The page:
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Andrew Yang

Andrew Yang's campaign and supporters struggle to push away extremists, leaked chats show

In one chat room, moderators have had to post rules like “no slurs, no racism." Other users discussed whether to allow anti-Semitic comments.
Image: Democratic presidential candidate Andrew Yang exits the stage after speaking at the National Action Network's annual convention in New York on April 3, 2019.
Democratic presidential candidate Andrew Yang exits the stage after speaking at the National Action Network's annual convention in New York on April 3.Drew Angerer / Getty Images file

Andrew Yang, a long-shot candidate for the Democratic presidential nomination, has won some attention in the national political debate in recent months thanks in part to a fervent online support network called the “Yang Gang” that pushes support of the candidate on several social media platforms.

But the campaign’s internet-driven momentum and Yang’s signature policy position — that the U.S. government should provide a universal basic income of $1,000 per month to every American adult — have also attracted some of the web’s most politically extreme fringe groups, often alt-right users from the fringe internet forum 4chan who express racist views. Yang has publicly disavowed this support, leaving staffers and supporters to play a delicate game of embracing some online promoters while distancing themselves from others.

The tension between Yang and some of his supporters has been on display in online chat rooms, one of which has been used by the campaign to organize online support. The chat rooms are hosted on Discord, an internet startup that has grown quickly in recent years and become a popular destination for internet subcultures.

In one room, moderators that run the chat have had to post rules like “no slurs, no racism. I see it, you get one warning then you're gone.” According to transcripts acquired by NBC News from a member of the chat room, the discussions have included debates on the merits of support from the alt-right and whether sentences like “jews aren't humans,” which was posted and deleted from one chat, are allowed in any way among supporters.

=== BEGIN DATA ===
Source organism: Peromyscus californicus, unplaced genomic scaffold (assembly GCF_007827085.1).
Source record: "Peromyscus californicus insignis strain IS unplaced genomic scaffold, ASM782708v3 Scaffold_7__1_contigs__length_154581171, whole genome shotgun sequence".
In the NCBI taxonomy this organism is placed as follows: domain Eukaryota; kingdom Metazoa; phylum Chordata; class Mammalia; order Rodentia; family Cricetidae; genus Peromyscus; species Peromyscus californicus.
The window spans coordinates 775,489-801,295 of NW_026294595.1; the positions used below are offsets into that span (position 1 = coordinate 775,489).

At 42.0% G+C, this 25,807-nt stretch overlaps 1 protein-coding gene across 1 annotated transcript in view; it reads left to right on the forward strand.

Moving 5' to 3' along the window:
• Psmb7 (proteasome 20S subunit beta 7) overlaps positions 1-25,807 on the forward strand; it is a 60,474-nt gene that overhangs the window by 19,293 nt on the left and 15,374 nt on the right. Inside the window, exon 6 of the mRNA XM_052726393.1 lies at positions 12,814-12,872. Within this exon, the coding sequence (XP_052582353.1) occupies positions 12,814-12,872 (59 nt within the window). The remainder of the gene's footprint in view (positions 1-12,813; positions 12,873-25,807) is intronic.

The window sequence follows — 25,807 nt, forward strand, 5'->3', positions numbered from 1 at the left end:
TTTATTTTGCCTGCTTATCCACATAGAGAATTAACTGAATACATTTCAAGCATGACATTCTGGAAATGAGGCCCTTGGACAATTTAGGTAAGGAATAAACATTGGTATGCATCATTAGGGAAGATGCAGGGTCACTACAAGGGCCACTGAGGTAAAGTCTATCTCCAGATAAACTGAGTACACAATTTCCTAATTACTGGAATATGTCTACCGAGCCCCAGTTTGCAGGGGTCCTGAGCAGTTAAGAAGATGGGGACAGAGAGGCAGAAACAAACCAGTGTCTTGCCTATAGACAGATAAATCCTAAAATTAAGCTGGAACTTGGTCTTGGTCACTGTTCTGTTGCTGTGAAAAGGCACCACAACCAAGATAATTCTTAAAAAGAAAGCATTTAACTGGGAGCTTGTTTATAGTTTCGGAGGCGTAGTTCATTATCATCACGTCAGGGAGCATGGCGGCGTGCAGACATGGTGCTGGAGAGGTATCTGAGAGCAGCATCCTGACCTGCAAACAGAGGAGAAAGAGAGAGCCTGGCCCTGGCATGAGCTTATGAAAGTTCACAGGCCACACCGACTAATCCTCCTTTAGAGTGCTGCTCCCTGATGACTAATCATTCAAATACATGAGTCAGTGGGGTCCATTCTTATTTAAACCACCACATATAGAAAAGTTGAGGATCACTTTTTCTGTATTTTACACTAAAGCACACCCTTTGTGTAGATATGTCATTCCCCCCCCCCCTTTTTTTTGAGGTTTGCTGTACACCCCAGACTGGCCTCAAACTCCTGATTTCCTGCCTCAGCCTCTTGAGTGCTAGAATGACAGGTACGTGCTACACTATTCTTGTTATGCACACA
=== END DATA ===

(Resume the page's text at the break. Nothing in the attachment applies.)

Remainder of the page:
Yang, 44, a first-generation American born in upstate New York, announced his candidacy in late 2017, far earlier than most other candidates. And though he had far less name recognition than other candidates, his popularity on the internet — driven in part by an appearance on the podcast of Joe Rogan, who is particularly popular on Reddit and 4chan — has given his campaign a significant boost. Rogan is a comedian and mixed-martial-arts commentator with strong libertarian leanings who supported Gary Johnson for president in 2016.

While Yang’s politics don’t mirror those of the internet’s fringe, his basic income policy and efforts to find common ground with figures like Rogan have given him a dose of internet street cred. The one thing about Yang that does appear to resonate uniformly is his signature policy position — a universal basic income of $1,000 per month given to every American adult.

Many memes offer Yang as an alternative to President Donald Trump because of his basic income plan, offering a kind of internet-friendly nihilism that free money overshadows any of the troll-friendly politics of the 2016 election.

“You can’t give them an inch.”

The internet’s embrace of Yang has drawn comparisons from experts and internet denizens to the online support that Trump received in the run-up to the 2016 election, who point to the emergence of Yang-based memes, which are usually altered pictures with political messages.

In an interview with NBC News, Yang said he was “frankly mystified” by their support. None of his policies have touched on the issues that galvanized Trump’s online support, such as immigration or nationalism.

“I’ve already disavowed any racist or hateful supporters. I don’t want that support. At the same time, I’m not participating in those channels,” Yang said. “The main thing we can do is highlight how my ideologies are the antithesis of what [those groups] stand for.”